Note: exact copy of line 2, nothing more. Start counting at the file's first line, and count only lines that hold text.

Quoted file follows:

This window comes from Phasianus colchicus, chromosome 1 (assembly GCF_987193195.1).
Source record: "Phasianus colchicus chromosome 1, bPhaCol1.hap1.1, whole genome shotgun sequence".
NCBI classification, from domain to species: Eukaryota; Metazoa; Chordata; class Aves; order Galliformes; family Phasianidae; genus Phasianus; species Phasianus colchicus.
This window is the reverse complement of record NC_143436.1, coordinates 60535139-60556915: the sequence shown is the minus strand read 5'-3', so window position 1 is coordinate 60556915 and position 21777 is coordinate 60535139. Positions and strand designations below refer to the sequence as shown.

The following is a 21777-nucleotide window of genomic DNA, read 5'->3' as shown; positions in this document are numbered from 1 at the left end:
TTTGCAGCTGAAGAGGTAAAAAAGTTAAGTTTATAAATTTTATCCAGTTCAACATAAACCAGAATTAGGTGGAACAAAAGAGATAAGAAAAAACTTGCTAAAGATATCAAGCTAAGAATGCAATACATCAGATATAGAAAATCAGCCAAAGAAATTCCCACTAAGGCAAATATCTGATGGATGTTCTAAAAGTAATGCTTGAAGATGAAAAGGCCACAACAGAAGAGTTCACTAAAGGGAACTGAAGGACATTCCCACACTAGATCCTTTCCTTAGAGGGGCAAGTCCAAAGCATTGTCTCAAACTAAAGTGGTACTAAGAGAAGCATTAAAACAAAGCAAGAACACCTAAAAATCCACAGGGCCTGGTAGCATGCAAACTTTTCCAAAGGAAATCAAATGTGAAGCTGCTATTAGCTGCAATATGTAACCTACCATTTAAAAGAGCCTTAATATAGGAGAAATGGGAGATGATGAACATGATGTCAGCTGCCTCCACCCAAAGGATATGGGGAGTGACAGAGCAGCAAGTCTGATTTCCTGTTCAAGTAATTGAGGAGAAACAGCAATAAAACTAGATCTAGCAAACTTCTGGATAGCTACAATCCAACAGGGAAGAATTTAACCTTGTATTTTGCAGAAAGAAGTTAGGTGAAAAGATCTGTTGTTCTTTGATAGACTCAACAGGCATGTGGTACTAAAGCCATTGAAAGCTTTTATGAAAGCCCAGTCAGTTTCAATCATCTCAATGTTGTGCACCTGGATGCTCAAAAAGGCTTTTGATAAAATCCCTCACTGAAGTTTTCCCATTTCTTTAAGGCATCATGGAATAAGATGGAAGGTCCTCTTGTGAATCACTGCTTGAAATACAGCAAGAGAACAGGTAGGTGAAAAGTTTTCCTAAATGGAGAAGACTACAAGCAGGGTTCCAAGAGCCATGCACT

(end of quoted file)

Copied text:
Source record: "Phasianus colchicus chromosome 1, bPhaCol1.hap1.1, whole genome shotgun sequence".